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== Configuring xmonad ==
xmonad is configured by creating and editing the file:
xmonad then uses settings from this file as arguments to the window manager,
on startup. For a complete example of possible settings, see the file:
Further examples are on the website, wiki and extension documentation.
== A simple example ==
Here is a basic example, which overrides the default border width,
default terminal, and some colours. This text goes in the file
$HOME/.xmonad/xmonad.hs :
import XMonad
main = xmonad $ def
{ borderWidth = 2
, terminal = "urxvt"
, normalBorderColor = "#cccccc"
, focusedBorderColor = "#cd8b00" }
You can find the defaults in the file:
== Checking your xmonad.hs is correct ==
Place this text in ~/.xmonad/xmonad.hs, and then check that it is
syntactically and type correct by loading it in the Haskell
$ ghci ~/.xmonad/xmonad.hs
GHCi, version 6.8.1: :? for help
Loading package base ... linking ... done.
Ok, modules loaded: Main.
Prelude Main> :t main
main :: IO ()
Ok, looks good.
== Loading your configuration ==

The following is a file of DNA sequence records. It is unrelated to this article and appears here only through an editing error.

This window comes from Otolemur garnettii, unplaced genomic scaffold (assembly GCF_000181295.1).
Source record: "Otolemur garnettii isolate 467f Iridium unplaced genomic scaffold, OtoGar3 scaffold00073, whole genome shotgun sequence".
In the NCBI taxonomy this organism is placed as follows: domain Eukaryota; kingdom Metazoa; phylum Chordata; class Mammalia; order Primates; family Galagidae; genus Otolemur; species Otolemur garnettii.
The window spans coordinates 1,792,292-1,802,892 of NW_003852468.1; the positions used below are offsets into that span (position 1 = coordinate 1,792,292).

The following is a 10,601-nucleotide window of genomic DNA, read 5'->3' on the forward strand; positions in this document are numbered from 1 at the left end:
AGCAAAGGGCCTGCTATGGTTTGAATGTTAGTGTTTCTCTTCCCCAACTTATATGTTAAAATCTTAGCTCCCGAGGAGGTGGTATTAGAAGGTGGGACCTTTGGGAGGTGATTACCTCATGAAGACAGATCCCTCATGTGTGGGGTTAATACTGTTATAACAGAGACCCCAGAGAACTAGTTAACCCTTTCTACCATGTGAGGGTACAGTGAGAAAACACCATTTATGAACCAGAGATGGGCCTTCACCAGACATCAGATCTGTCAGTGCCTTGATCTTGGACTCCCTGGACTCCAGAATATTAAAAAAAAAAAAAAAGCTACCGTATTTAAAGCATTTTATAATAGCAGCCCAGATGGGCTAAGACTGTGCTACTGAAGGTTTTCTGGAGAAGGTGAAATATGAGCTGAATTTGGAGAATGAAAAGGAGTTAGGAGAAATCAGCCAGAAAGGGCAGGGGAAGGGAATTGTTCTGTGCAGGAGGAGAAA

To have xmonad start using your settings, type 'mod-q'. xmonad will
then load this new file, and run it. If it is unable to, the defaults
are used.
To load successfully, both 'xmonad' and 'ghc' must be in your $PATH
environment variable. If GHC isn't in your path, for some reason, you
can compile the xmonad.hs file yourself:
$ cd ~/.xmonad
$ ghc --make xmonad.hs
$ ls
xmonad xmonad.hi xmonad.hs xmonad.o
When you hit mod-q, this newly compiled xmonad will be used.
== Where are the defaults? ==
The default configuration values are defined in the source file:
the XConfig data structure itself is defined in:
== Extensions ==
Since the xmonad.hs file is just another Haskell module, you may import
and use any Haskell code or libraries you wish. For example, you can use
things from the xmonad-contrib library, or other code you write